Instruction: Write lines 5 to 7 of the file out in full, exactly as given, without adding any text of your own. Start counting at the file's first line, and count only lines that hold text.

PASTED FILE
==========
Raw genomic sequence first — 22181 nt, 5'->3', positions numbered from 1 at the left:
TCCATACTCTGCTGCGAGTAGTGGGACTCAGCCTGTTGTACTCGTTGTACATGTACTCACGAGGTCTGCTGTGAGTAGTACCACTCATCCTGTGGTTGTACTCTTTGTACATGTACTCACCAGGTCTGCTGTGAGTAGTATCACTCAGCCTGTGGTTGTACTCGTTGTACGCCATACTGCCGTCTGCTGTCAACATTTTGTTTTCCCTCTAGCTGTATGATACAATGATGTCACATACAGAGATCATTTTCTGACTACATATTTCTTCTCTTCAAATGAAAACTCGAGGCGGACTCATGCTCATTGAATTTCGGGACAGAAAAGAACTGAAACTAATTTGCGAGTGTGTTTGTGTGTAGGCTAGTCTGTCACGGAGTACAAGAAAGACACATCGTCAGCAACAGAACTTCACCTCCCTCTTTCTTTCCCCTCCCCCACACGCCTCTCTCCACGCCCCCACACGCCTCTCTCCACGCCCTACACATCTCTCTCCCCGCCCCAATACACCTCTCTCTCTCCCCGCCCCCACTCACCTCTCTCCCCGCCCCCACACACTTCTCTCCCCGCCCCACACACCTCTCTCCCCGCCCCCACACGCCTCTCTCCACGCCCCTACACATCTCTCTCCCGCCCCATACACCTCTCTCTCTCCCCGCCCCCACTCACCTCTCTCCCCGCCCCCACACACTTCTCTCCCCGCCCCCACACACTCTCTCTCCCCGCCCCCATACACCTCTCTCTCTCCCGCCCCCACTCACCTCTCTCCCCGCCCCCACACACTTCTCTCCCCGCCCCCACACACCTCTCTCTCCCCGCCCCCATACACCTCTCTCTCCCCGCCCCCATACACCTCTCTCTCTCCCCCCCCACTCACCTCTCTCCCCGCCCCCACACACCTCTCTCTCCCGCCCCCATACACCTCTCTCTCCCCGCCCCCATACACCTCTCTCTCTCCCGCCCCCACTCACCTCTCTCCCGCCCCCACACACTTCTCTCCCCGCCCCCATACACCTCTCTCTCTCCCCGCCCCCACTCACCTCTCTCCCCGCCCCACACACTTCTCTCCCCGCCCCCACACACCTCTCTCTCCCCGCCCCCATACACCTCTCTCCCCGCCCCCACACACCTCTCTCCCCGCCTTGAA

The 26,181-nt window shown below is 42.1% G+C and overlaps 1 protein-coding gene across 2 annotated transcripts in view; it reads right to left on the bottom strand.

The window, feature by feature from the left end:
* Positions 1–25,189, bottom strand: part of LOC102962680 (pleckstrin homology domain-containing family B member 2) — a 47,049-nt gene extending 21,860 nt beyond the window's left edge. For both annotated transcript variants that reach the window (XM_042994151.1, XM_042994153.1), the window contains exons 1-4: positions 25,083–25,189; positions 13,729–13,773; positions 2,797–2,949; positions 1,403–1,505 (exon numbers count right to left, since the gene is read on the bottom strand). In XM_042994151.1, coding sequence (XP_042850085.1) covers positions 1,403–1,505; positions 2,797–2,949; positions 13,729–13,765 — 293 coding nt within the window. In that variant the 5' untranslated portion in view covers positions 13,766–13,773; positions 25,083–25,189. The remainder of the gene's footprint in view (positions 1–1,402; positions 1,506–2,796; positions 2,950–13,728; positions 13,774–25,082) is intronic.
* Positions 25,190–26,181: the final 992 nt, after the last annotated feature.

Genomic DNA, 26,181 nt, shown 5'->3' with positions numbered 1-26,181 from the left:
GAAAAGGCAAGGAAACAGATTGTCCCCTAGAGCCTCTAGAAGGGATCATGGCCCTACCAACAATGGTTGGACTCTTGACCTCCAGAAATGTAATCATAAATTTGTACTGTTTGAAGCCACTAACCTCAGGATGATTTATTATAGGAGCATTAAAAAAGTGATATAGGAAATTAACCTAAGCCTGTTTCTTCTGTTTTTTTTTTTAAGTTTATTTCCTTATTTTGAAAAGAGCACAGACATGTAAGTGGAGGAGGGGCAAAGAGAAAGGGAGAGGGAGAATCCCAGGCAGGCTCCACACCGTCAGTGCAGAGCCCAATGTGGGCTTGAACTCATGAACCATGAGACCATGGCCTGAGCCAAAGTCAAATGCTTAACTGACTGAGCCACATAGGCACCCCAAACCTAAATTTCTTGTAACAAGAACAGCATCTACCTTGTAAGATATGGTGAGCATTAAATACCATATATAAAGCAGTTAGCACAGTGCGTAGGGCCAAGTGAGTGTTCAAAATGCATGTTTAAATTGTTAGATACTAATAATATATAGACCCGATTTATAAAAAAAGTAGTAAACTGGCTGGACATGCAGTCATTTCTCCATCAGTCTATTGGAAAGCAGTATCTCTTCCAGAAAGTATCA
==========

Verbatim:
* Positions 1–25,189, bottom strand: part of LOC102962680 (pleckstrin homology domain-containing family B member 2) — a 47,049-nt gene extending 21,860 nt beyond the window's left edge. For both annotated transcript variants that reach the window (XM_042994151.1, XM_042994153.1), the window contains exons 1-4: positions 25,083–25,189; positions 13,729–13,773; positions 2,797–2,949; positions 1,403–1,505 (exon numbers count right to left, since the gene is read on the bottom strand). In XM_042994151.1, coding sequence (XP_042850085.1) covers positions 1,403–1,505; positions 2,797–2,949; positions 13,729–13,765 — 293 coding nt within the window. In that variant the 5' untranslated portion in view covers positions 13,766–13,773; positions 25,083–25,189. The remainder of the gene's footprint in view (positions 1–1,402; positions 1,506–2,796; positions 2,950–13,728; positions 13,774–25,082) is intronic.
* Positions 25,190–26,181: the final 992 nt, after the last annotated feature.

Genomic DNA, 26,181 nt, shown 5'->3' with positions numbered 1-26,181 from the left: